Is Your Community Welcoming?

*Ceci est seulement disponible en anglais

December 24, 2019 - This blog first appeared in Northern Ontario Business.



Population decline and aging is a real problem across the globe. It is bad here in Ontario’s northern regions and getting worse. Morden, Manitoba and other rural communities have reversed similar trends by being opening and welcoming to new arrivals. Is your community welcoming enough to reverse the aging trend?

Welcoming means being accepting and supportive of new arrivals from everywhere, and anywhere, else. Whether that is from remote First Nations, neighbouring rural communities, adjacent urban centers, other parts of the province, the country, or the world. It means being open to those of different faiths, orientations, genders, perspectives and capacities (physical or otherwise).

Make no mistake, being welcoming includes being welcoming to those already living in your communities who still feel like, or are treated as, outsiders. Social and economic challenges keep far too many of our neighbours from full participation in our communities. That includes a much too high proportion of people of Indigenous descent. These problems need to continue to be addressed on an urgent basis.

Welcoming also means going out and actively seeking new people to join your community. Supporting them as they prepare to transition, during their move, and after they have settled. Checking up on them and involving them in the community. Helping them to grow along with you. So that, in the end, “you” includes “them”. To do that effectively, we need a plan.

In February of this year, Ontario’s northern regions will play host to two events intended to set the foundations for such a plan. The initiative is called Come North and registration is open now at In the Northeast, we will gather in Temiskaming Shores on February 11-13. In the Northwest, we will come together in Thunder Bay on February 18-20. If the goal of your community is to grow, you should be there. You will learn what can be achieved through welcoming practices.

This is not something we can afford to leave just to the “experts”. Everyone has a role. Community minded individuals, neighborhood groups, faith groups, sports associations, service groups. You should all be there. You have a role. Don’t let others define what that role could or should be. You are the experts when it comes to what you can do and where you can best contribute. Help others understand your capacity and learn from them about theirs.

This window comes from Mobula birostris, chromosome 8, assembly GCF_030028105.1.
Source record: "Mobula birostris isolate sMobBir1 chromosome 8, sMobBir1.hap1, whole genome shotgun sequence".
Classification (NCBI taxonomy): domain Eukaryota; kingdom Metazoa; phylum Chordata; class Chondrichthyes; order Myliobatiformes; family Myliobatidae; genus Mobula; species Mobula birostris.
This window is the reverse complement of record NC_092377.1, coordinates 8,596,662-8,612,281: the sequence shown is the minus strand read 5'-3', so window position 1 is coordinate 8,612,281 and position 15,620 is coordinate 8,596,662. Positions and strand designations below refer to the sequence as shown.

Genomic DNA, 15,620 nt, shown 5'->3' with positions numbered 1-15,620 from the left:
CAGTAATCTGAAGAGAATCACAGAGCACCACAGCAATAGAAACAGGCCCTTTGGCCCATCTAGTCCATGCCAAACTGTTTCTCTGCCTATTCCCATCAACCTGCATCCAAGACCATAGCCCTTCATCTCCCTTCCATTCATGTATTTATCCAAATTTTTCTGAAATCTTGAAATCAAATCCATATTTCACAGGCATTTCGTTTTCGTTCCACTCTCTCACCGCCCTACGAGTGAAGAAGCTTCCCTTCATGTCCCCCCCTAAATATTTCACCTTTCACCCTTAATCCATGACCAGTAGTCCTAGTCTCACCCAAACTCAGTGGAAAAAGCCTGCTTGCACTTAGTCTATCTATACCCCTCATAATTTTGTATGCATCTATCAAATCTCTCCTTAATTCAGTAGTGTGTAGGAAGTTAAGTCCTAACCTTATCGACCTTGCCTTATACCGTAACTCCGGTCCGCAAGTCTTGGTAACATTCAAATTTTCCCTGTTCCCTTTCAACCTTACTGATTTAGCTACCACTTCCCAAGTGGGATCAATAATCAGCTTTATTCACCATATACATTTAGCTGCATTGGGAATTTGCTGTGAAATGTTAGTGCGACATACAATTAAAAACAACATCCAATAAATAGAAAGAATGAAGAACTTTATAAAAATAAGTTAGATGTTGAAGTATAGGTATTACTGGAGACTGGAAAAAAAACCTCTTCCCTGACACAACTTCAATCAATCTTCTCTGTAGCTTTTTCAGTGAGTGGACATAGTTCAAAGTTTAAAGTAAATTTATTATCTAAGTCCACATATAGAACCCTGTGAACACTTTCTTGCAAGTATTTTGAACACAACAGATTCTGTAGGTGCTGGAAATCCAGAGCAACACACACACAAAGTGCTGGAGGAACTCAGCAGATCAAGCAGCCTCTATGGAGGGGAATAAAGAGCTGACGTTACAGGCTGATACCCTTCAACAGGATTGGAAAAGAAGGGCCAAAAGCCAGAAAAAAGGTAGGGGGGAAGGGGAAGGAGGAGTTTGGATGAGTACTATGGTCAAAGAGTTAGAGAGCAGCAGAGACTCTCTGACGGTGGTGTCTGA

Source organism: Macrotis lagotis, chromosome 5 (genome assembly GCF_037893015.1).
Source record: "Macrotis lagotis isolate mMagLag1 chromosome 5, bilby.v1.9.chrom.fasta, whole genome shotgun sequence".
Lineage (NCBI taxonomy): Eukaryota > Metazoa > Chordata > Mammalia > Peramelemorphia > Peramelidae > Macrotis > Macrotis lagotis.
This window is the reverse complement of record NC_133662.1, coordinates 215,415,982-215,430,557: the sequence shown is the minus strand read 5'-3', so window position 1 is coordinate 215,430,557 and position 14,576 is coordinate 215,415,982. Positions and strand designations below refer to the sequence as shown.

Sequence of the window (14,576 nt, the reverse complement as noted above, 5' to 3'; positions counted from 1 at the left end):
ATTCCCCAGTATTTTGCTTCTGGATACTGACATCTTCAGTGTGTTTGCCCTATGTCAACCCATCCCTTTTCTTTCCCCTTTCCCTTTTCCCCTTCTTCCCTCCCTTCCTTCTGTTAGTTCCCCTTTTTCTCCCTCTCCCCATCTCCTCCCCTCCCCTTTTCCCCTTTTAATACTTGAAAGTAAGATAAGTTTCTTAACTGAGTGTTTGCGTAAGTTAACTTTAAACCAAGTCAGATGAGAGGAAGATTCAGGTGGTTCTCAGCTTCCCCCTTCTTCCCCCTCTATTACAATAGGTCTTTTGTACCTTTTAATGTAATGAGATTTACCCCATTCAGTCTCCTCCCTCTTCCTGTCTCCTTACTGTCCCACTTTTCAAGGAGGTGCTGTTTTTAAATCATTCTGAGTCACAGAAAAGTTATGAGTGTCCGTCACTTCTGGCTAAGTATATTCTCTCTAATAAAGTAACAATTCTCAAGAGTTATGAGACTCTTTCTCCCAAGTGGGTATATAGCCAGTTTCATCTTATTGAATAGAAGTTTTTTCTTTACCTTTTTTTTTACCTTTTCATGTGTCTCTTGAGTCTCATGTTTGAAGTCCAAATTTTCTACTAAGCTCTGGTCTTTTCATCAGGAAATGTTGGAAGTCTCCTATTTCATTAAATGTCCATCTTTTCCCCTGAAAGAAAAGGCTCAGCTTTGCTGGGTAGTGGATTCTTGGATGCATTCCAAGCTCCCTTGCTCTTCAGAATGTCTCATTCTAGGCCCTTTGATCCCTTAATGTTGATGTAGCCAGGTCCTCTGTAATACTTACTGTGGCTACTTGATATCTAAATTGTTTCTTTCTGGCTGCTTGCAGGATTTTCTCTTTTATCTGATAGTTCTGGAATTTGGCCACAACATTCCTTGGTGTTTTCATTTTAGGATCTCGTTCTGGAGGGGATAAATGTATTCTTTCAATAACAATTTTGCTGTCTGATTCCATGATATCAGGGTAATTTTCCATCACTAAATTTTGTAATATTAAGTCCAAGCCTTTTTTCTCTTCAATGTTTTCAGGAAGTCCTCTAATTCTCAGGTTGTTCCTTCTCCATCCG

Federal, provincial, Indigenous, municipal and private sector leaders should be there. Funding agencies, post-secondary institutions, schools, hospitals, health care providers, social service agencies and job developers. If you want to help, you should be there.

Your community already has a plan? Great! Come and share it with the rest of Ontario’s north. If we think of population growth as a zero-sum competition where there can be only one winner, we all lose. The more we work together, share resources, make exploring our communities easy and familiar, the more likely we are to succeed. Better still, the more we can accomplish at the least total expense. None of us have limitless resources; working together we can do and achieve more than working alone.

Are you an immigration expert with decades of experience and painful lessons to share? Marvelous! Come help your neighbours and friends avoid the potholes and pitfalls. Building on previous successes and scaling up solutions that work, that’s a recipe for success. Not just for one northern community, but for all of them.

Are you a new arrival? Were you once one? Are you thinking of becoming one? You, too, should be at these events. Help our communities improve by helping us understand what works or does not work from your perspective. What do you know now that you wish you had known then? What do you wish you could learn, but are having a tough time discovering? What can you do to help the person after you succeed faster and with less effort?

The conferences are designed around information sharing, planning and coordination.  You will come away with a better understanding of what resources are available to help your community attract, support and retain new arrivals. Come committed to learn and then to act. Collectively and collaboratively, as a community. See you there!


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Charles Cirtwill is the founding President and CEO at NPI.

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